by Tracy Hoffmann, Peter Mühleder, Florian Rämisch on behalf of the diggr team
The diggr team has recently published a mapping, reference and grouping for platform strings of various video game databases. It is meant to ease mapping, matching and interlinking entities of various game databases.
In various video game databases (community or institution-driven) different paradigms and ideas are followed for naming platforms. Especially digital re-releases of older games pose a huge problem, as they are sometimes assigned to their initial platform, various new platforms, or some kind of new hybrid indicating that it is a re-release. This makes research across databases, especially interlinking of entities, difficult and sometimes almost impossible.
Due to the fact that most of the existing databases have grown over a long time, some new platforms (e.g. digital Re-Releases) were probably hard to fit into existing data models. The database administrators made different decisions regarding how to cope with the new platforms. As every database has a different purpose and audience, some aspects were valued higher than others in each case. As a result, the coping strategies differ slightly from one database to another. We propose a first draft (Request for comments) to unify these compromises.
This is meant as a first step towards unification of platform identification. We provide a “master” platform list and a mapping for seven popular video game databases to this master list. It is not exhaustive.
Here are our paradigms
- any platform has a standardized spelling
- the standardized spelling is always the common long version of the platform name
- if there is an equivalent entry in the GAMECIP Platform Vocabulary, link it
- At this time every specific arcade or pc platform is mapped to a more general term (e.g. Arcade – Namco System 246 -> Arcade ).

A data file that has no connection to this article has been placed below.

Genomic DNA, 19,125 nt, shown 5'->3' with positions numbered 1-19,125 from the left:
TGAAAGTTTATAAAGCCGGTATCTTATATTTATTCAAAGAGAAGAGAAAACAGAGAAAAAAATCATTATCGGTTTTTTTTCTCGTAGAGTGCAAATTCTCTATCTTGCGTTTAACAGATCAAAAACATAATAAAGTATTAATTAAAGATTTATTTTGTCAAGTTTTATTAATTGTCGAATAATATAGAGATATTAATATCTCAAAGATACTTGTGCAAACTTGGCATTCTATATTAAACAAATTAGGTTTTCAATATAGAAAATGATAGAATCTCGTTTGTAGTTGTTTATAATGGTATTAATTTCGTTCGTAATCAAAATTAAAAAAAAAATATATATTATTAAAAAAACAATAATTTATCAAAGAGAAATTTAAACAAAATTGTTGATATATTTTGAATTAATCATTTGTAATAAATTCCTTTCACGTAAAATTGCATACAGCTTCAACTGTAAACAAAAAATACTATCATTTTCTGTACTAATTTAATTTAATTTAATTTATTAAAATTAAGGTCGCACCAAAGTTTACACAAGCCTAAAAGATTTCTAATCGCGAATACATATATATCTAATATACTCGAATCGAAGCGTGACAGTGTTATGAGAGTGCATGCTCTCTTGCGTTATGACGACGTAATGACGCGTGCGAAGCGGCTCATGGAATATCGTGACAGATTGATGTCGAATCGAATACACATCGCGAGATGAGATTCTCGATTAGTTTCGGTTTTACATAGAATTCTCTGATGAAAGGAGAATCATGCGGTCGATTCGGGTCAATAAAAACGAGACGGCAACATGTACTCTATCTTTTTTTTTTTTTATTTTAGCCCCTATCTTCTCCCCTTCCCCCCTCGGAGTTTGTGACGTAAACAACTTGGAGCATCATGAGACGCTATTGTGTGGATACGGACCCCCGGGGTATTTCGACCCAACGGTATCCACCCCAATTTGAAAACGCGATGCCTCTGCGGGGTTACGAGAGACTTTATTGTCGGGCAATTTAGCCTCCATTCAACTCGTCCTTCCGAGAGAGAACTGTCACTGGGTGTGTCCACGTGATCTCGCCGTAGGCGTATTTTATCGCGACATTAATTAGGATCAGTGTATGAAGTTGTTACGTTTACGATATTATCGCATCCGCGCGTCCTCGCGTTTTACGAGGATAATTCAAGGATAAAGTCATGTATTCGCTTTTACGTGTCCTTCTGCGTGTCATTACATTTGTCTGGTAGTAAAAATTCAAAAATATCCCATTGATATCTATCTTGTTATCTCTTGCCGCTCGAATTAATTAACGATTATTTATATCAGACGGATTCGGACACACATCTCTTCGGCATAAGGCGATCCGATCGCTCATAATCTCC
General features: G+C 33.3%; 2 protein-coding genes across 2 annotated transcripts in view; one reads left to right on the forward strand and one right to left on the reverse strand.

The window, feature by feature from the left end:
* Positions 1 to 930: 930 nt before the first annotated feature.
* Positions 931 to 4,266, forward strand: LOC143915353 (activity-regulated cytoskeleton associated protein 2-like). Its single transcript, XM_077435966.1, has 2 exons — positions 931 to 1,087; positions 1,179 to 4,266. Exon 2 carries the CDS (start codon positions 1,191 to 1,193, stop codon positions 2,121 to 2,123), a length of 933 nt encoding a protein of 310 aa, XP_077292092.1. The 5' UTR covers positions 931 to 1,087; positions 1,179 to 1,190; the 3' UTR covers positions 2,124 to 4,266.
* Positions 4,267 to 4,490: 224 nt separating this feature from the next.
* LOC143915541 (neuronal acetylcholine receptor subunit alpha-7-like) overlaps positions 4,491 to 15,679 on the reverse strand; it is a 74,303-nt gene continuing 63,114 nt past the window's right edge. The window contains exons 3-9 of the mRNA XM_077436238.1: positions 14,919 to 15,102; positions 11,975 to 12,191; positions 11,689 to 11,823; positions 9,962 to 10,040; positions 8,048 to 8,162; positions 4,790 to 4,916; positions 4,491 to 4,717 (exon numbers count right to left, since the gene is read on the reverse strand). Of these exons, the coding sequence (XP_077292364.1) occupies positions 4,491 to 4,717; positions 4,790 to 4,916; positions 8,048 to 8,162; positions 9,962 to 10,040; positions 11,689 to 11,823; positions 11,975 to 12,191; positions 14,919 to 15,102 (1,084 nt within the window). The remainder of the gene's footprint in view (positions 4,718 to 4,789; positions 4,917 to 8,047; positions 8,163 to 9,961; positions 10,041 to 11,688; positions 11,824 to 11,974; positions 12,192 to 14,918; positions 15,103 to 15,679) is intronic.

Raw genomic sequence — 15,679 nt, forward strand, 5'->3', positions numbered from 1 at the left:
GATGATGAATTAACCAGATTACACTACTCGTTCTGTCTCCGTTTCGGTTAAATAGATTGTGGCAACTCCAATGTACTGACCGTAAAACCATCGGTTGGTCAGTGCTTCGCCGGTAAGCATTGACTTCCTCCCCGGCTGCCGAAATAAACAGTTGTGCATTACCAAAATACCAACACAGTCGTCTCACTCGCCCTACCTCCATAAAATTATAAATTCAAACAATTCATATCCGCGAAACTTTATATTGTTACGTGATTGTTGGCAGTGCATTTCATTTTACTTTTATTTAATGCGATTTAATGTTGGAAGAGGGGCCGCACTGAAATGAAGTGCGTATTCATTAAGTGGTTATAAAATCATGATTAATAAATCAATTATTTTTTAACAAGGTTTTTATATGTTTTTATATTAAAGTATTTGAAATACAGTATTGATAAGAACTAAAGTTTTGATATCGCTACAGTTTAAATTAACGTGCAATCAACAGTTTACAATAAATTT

Currently (as of May 2018) we cover seven popular video game databases: ESRB (USA), GameFAQs(USA/intl.), MediaArt (J), Mobygames(USA/intl.), OGDB (USA/intl.), PEGI (EU) and USK (D).
Outlook and Call for Collaboration
The master list we developed follows our use cases and applications. There probably is no “everything-fits-all” master list, which can be used for all possible use cases. Therefore, we strongly encourage you to put it to use and expand on it in your own contexts. This will help to identify shortcomings of our master list and allow us to develop it further together. Feel free to contact us about mistakes in the list or ideas to provide better access to those mappings: firstname.lastname@example.org
The data can be accessed in two forms: Either by cloning the repository on github and using the provided platform mapping files. Or by using the github pages, which are served from the dist subdirectory as a static REST API. Using the static REST API version is preferable, as it always serves to up-to-date version, while using a cloned git repository can result in usage of an out-of-date version, e.g. if you forget to pull the latest updates before using it. In some data sources there are platform groups (like “Game Archives”) which include individual platforms. A mapping is located at platform_groups.tsv in the tabular_data folder. The file diggr_vocab.tsv contains the entire standarized vocabulary we used for internal mappings. It also contains links to the GAMECIP Platform Vocabulary.
License and Copyright
JSON-exports contain information about the author, license and copyright information, a version and a date element. We claim no copyright on the data, it therefore is released as Creative Commons CC0 1.0 Universal. The software, which generates the mapping files is free software under the GNU General Public License v3.